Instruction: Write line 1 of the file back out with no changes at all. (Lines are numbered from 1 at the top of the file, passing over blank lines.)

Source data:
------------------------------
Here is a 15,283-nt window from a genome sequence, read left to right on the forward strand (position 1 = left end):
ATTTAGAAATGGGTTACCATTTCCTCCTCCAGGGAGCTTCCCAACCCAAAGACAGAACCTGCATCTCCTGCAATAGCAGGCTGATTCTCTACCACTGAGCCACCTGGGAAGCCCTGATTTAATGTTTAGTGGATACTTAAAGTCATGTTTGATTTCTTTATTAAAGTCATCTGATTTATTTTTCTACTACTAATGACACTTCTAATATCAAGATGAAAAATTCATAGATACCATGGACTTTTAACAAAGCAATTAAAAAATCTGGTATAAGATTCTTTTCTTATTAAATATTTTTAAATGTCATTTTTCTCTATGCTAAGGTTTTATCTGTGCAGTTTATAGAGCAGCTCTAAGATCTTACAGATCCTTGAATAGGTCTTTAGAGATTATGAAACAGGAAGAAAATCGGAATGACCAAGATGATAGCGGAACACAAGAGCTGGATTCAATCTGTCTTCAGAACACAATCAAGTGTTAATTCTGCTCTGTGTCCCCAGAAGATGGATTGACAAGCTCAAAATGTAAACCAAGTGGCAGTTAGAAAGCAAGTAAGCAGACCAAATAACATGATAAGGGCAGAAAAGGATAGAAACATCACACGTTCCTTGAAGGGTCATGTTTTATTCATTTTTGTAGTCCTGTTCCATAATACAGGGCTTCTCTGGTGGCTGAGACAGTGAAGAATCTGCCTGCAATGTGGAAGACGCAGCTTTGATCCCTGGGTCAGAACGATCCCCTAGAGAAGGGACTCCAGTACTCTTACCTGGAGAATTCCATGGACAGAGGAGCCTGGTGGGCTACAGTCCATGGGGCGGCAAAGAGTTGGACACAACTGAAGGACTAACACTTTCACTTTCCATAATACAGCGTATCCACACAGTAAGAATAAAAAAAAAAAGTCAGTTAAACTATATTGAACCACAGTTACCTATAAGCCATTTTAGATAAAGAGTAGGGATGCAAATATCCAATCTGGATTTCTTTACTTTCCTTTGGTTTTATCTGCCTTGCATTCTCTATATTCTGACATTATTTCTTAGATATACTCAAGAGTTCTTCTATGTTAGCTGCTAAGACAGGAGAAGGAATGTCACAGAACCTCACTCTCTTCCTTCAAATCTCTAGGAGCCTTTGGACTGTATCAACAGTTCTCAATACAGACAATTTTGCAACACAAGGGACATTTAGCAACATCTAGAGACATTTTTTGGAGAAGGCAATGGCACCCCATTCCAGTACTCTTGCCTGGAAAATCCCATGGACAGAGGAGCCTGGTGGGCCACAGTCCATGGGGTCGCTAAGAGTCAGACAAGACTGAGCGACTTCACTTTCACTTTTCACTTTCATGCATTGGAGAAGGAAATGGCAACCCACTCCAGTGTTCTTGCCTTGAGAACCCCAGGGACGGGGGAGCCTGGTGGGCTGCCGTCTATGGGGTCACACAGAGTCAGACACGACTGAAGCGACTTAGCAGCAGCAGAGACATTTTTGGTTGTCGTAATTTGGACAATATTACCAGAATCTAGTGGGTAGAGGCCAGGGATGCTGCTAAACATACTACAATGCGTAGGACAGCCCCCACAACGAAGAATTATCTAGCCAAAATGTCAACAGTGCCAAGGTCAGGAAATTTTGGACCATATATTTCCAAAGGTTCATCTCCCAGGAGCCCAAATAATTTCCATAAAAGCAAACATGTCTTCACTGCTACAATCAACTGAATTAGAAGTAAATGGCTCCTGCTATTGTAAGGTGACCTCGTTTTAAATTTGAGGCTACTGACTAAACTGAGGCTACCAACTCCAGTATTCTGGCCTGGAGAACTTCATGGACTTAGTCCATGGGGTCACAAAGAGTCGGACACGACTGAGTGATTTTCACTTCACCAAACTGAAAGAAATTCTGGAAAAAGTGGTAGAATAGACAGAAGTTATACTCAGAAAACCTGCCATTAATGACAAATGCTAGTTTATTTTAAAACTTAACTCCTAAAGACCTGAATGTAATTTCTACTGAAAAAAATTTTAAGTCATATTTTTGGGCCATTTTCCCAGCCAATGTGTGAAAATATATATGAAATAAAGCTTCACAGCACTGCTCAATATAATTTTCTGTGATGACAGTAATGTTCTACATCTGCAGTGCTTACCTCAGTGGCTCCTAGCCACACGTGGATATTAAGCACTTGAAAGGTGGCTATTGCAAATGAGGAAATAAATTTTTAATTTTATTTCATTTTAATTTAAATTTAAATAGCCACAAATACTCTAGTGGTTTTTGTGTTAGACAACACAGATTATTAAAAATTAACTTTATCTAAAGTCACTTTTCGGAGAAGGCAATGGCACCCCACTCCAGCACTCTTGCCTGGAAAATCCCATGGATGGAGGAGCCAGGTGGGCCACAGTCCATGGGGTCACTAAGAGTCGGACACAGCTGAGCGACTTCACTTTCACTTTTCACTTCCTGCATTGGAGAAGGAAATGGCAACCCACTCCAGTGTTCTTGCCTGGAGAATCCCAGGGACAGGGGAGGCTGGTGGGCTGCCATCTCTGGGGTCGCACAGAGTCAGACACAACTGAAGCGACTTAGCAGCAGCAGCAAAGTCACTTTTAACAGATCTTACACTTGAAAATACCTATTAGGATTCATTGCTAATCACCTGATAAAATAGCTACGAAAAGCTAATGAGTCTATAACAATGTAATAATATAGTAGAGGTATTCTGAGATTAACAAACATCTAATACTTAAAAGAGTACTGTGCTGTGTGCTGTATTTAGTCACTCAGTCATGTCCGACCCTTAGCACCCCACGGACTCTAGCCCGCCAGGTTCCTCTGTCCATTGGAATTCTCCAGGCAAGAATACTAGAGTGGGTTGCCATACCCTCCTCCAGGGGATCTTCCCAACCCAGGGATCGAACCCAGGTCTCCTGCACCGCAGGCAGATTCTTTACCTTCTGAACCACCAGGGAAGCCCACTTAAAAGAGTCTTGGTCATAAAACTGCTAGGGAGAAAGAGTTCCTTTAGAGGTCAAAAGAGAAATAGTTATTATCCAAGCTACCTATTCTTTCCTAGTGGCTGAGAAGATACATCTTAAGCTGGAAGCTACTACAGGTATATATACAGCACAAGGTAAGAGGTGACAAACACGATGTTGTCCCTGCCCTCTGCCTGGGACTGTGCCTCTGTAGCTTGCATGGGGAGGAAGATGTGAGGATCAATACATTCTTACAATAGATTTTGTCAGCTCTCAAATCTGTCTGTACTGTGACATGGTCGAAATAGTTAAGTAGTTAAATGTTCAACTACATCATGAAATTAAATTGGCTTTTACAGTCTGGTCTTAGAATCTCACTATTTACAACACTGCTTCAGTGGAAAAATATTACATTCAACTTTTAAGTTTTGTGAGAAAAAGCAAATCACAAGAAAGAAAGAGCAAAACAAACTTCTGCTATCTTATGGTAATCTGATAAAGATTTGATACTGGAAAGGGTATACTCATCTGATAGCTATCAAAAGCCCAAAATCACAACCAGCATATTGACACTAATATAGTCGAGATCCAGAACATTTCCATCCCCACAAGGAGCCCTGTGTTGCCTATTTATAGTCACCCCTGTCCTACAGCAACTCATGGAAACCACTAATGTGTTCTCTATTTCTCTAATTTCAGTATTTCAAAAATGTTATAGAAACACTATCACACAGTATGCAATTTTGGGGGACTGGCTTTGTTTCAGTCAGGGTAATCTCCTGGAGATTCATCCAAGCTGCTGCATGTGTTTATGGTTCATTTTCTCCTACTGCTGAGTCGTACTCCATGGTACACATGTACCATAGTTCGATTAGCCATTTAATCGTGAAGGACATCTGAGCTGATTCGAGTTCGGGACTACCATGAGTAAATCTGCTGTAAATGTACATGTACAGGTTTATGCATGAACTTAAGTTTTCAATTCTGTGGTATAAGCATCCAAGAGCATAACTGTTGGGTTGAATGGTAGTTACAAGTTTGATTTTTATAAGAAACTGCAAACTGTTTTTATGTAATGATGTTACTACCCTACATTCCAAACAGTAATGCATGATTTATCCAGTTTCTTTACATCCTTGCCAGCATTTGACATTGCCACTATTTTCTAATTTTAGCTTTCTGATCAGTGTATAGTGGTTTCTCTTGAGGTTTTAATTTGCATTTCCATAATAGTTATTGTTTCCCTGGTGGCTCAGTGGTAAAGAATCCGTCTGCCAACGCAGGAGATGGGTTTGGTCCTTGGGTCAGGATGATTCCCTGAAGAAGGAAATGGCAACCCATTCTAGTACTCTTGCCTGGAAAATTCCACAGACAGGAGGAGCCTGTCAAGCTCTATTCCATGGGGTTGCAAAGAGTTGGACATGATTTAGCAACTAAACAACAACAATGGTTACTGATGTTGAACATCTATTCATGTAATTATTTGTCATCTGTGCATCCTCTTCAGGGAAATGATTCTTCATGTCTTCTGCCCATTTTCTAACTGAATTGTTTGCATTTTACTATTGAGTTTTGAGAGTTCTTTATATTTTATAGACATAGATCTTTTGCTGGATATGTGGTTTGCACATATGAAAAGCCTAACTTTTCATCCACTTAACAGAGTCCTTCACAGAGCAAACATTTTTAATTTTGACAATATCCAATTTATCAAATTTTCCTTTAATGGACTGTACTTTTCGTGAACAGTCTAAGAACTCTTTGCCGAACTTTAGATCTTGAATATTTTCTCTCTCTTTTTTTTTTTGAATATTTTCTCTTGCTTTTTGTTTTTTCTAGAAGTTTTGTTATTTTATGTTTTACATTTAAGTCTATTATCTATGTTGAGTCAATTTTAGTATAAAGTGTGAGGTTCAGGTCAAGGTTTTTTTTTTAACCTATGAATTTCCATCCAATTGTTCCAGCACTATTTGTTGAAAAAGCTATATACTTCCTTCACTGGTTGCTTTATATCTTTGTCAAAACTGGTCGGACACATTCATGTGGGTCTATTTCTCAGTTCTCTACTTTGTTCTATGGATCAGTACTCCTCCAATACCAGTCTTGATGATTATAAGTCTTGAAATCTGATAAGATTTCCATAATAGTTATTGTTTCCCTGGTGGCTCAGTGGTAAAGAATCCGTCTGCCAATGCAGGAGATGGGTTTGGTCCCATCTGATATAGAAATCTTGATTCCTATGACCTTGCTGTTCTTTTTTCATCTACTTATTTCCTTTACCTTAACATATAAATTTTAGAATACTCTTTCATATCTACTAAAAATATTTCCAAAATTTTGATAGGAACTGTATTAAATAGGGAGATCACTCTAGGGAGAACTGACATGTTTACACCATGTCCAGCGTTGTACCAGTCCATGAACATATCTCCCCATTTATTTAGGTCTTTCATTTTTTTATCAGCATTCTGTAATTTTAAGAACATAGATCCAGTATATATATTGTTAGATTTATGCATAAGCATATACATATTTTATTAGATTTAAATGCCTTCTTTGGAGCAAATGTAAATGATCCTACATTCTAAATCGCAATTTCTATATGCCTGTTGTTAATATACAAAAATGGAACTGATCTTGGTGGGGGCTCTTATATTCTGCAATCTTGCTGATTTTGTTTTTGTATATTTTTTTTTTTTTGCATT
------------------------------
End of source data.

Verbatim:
Here is a 15,283-nt window from a genome sequence, read left to right on the forward strand (position 1 = left end):